Farming in Kevlar all in a day’s work for Virginia Tech alum
by Amy Loeffler
Most farmers don’t have to worry about being mistaken for the Taliban when they go out to harvest their crops, and Mark Mitchell wants to keep it that way.
Mitchell, an ’87 animal and poultry sciences alumnus, is a consultant to the U.S. Department of Agriculture in the Middle East, which means his job is to think about anything and everything that has do to with the agricultural supply chain — from the farmer to the consumer.
And in the Middle East, security matters are inherently part of supply chain issues.
For example, he advises U.S. military forces that it’s most likely they will find farmers — not the Taliban — harvesting their grape crops in the early morning hours.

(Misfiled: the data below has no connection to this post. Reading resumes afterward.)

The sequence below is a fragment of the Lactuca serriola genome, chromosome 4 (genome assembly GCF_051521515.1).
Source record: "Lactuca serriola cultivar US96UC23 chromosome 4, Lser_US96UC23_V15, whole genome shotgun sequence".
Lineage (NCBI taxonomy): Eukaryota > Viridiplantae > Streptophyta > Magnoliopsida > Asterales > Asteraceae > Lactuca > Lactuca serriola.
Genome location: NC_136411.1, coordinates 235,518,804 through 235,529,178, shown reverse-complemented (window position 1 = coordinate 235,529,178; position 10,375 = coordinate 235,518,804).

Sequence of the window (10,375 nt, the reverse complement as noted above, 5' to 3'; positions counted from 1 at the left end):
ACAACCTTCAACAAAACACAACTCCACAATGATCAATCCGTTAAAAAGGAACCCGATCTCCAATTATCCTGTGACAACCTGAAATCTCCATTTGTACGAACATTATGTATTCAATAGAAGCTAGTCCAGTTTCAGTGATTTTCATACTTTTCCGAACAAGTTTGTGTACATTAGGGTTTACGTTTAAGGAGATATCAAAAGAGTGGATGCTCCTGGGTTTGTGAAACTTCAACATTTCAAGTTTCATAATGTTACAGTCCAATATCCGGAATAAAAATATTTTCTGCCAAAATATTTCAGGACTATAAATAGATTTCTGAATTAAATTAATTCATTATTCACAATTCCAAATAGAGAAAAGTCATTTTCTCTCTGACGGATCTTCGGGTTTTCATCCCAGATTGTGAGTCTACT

Mitchell currently works in Afghanistan through his company Ageo Limited, but his career in agricultural consulting began in the Peace Corps and has taken him to other areas around the globe.
“Every farmer I’ve ever met in the 25-plus countries I’ve worked in has the same problems,” said Mitchell. “It only takes two minutes to develop a rapport to let them know you understand what farming is and you understand what they are saying.”